DEFY YOU, I SAY!
Couple things I took away from this brief interview:
– Jump shot motion looks so much smoother and efficient. Now, that could completely go away when he gets into game action, but he talked about working on it and making progress. I believe him that he’s making progress because he seems incapable of lying.
– Beasley briefly caught chastising Ricky’s shoes? That was a quick shot and hilarious.
– Worries me a bit that the first three “talented” players Ricky mentioned from this off-season are Nick Young, Derek Fisher and Chauncey Billups. I’ll just blame it on being unfamiliar with the language. Maybe “Nick Young” translates to “Kevin Durant” in Spanish?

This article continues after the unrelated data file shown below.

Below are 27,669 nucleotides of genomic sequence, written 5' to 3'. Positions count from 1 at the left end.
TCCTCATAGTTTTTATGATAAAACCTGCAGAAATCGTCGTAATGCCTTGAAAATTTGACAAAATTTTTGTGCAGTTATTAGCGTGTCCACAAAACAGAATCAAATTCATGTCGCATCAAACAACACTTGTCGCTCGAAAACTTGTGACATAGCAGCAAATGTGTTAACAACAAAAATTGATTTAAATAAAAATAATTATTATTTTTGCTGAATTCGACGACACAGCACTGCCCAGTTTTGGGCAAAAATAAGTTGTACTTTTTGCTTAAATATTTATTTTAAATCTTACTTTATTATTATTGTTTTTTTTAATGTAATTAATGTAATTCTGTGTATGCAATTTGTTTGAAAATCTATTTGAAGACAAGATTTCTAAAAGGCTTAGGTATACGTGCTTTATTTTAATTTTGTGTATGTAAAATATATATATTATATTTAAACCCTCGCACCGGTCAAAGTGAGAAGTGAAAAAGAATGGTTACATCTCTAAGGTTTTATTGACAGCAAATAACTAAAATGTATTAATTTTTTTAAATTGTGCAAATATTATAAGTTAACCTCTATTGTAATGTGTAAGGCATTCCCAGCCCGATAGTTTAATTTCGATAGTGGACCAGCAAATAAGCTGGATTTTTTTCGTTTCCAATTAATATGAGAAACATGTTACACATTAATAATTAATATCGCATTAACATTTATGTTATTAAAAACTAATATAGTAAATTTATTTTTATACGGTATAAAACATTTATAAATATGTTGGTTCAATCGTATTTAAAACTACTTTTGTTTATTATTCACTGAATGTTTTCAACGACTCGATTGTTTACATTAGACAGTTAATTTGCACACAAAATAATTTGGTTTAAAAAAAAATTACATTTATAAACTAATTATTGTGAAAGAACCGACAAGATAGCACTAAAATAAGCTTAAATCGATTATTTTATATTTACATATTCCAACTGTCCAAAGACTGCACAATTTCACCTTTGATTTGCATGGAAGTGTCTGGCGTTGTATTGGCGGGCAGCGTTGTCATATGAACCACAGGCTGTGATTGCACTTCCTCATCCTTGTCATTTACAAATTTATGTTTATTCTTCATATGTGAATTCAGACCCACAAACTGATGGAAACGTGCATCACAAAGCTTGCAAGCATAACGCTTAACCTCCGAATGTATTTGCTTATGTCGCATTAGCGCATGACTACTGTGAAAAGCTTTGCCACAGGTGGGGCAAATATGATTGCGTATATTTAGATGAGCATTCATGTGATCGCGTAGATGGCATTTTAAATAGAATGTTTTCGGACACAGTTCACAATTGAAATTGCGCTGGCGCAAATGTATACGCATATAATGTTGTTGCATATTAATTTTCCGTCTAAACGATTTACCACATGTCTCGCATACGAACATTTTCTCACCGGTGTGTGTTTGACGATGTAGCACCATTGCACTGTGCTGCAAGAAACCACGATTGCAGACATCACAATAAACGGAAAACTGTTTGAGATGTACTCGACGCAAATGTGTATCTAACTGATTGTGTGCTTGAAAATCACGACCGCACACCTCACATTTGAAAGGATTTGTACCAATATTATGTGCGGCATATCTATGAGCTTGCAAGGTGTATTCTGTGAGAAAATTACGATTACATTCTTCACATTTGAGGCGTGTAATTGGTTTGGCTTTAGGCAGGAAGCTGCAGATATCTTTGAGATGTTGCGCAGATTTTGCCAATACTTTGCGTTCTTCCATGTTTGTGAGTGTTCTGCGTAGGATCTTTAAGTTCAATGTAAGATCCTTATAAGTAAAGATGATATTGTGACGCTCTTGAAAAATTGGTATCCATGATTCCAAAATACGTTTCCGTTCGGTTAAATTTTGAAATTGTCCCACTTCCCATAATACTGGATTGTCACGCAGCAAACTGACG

– He seems a lot more comfortable with talking to the media than we’ve seen and than what I expected from him.
Media Day is on Friday. CBA gets ratified within the next day. We’re 10 days away from preseason action.
NBA referee Bill Spooner is suing AP writer Jon Krawczynski due to a tweet during a January 24th game between our beloved Minnesota Timberwolves and the Houston Rockets.
Why is a referee suing a writer? Well, apparently Bill Spooner didn’t like a “defamatory accusation of game fixing” that came in tweet form from Krawczynski during the second quarter of the game.
At the time, Anthony Tolliver was whistled for a foul with 10:22 left in the second quarter. Kurt Rambis vehemently disagreed with Bill Spooner, who made the call, and they had a brief verbal exchange. Spooner, being the diligent referee that he is said he would review the call at halftime to see if it was correct or not. Kurt Rambis was curious how he would get those two points back.
I decided to review the tape of the game, thanks to Synergy sports.
First, here is the original Bill Spooner call that got Rambis upset.